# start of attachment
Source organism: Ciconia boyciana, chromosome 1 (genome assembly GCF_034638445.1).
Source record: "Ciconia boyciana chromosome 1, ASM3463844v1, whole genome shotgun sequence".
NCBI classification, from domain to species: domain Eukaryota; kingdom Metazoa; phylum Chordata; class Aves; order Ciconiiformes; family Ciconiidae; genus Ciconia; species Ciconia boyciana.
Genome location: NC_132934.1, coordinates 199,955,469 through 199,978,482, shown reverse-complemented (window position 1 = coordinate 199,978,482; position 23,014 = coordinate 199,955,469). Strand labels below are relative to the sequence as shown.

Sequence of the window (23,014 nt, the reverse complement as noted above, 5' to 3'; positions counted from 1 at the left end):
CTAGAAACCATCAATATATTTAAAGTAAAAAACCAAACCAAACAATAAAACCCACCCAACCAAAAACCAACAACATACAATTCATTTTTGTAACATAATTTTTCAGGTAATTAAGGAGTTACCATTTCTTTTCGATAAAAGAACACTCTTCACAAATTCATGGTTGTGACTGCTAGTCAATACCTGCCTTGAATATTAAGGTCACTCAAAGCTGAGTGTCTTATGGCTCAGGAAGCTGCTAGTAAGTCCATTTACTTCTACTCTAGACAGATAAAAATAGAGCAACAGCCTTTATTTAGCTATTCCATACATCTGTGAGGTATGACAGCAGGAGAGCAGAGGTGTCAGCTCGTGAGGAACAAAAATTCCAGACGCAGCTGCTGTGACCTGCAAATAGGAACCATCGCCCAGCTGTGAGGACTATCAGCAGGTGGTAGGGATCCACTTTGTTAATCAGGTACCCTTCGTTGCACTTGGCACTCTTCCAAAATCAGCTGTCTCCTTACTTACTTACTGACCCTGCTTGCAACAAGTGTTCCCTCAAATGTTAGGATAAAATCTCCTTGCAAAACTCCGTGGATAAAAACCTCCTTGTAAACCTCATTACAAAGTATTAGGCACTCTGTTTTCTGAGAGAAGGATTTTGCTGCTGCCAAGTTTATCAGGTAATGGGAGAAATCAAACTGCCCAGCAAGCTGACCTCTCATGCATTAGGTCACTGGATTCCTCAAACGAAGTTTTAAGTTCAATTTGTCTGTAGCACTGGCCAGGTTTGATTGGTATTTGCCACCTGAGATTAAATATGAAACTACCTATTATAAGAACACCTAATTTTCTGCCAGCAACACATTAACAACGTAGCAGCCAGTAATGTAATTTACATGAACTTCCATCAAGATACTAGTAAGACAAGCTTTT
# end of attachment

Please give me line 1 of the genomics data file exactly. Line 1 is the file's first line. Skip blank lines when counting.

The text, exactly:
Source organism: Ciconia boyciana, chromosome 1 (genome assembly GCF_034638445.1).